The existence of coral reefs, in all their abundant biodiversity and beauty, relies largely on a complex symbiosis between reef-building corals and microalgae. This finely tuned, fragile, partnership is constantly under threat from environmental stress - most notably the twin effects of warming waters and ocean acidification caused by climate change. But scientists say a third driver, that of ocean deoxygenation, could pose a greater and more immediate threat to coral reef survival.
A perspective paper published in Nature Climate Change brings together existing biological, ecological, and geochemical evidence to consider the broader role for ocean deoxygenation in global coral reef degradation.
The University of Technology Sydney (UTS) led study has found that the threat of ocean deoxygenation to coral reefs has largely been ignored and remains unaccounted-for in predictions about future reef health. This is despite reef-building corals underpinning both the ecological and economic value of the world's coral reef ecosystems.
Lead author, Dr David Hughes, a Research Associate at the UTS Climate Change Cluster, said that measurements taken over the last 50 years showed oxygen levels in the world's oceans have already declined by around 2% "largely due to the dual forces of global climate change and coastal pollution caused by nutrient runoff".
"Our oceans are slowly suffocating and although we have some understanding about deoxygenation in the open ocean this process has been largely overlooked in coastal tropical reef systems.
Although oxygen is a relatively easy environmental variable to measure, there is surprisingly very little data available for coral reefs."
Dr David Hughes, UTS Climate Change Cluster
The authors, who also include scientists from the University of Copenhagen, Denmark and University of Konstanz, Germany, say this lack of data makes it very difficult to assess what normal oxygen levels are on coral reefs or the dissolved oxygen threshold at which areas might become "dead zones".
"We simply don't know what constitutes lethal or sub-lethal oxygen thresholds within coral reefs or the role such thresholds will play in determining what future reefs will look like," Dr Hughes said.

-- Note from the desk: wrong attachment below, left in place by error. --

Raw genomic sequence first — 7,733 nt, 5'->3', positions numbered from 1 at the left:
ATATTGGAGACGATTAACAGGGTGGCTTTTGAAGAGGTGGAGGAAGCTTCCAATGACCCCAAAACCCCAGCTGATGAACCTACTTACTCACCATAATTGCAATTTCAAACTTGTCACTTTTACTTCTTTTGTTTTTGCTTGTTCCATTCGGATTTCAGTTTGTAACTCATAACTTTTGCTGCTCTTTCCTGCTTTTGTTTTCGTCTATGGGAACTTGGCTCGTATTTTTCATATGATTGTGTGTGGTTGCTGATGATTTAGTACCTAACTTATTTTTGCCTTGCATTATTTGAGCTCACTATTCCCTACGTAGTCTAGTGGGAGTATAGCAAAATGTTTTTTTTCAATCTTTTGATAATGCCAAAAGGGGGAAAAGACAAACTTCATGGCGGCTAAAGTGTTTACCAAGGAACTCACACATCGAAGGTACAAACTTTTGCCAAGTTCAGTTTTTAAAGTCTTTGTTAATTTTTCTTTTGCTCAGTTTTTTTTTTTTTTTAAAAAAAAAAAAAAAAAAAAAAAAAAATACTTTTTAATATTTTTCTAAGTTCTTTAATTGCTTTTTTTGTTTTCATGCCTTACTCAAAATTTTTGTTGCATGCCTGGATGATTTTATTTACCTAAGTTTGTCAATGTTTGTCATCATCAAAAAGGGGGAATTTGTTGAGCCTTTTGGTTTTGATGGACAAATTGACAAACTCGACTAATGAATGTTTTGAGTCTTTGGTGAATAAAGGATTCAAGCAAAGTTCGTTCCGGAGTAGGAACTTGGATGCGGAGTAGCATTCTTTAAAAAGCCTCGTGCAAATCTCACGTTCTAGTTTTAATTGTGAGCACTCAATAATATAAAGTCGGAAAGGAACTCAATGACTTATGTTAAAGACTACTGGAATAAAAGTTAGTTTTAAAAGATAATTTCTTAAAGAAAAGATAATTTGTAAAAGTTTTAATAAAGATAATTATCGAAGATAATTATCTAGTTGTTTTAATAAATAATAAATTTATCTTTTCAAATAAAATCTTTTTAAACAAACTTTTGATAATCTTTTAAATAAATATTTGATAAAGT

Associate Professor David Suggett, senior author and leader of the Future Reefs Research Program at UTS said it's likely that understanding the impact of deoxygenation for places like the Great Barrier Reef "holds the key to being able to more accurately predict the future for coral reefs."
"Oxygen fundamentally sustains reef life.
"It's possible that declining oxygen availability has amplified, and will continue to amplify, the impact of catastrophic events such as heat-wave driven mass coral bleaching. Capacity for organisms to resist stressors is severely compromised under reduced oxygen availability. It's why we give oxygen to humans under trauma", he said.
"Identifying thresholds of low oxygen tolerance and how they vary across coral reef-associated species and environmental history is arguably the key step in understanding how reef communities will respond to continued ocean deoxygenation," Associate Professor Suggett said.
The authors say that unlike the deep knowledge gained over the past 30 years around the twin impacts of temperature and pH levels, there wasn't the same depth of knowledge about ocean deoxygenation and, therefore, how this will shape reef ecologies.
Suggett and Hughes say establishment of an oxygen sensor network on the GBR would be a good place to start and could help develop an oxygen inventory of the reef to enable new approaches and management practices.
A positive outcome from the study is the sign that local management is crucial to preventing further deoxygenation in coastal waters.
"The resources being mobilised to improve agricultural and catchment management on the GBR are good examples of practices to ensure the oxygen stocks of coastal reefs," Associate Professor Suggett said.
"Everyone has a role to play to ensure our reefs don't suffocate further," he said.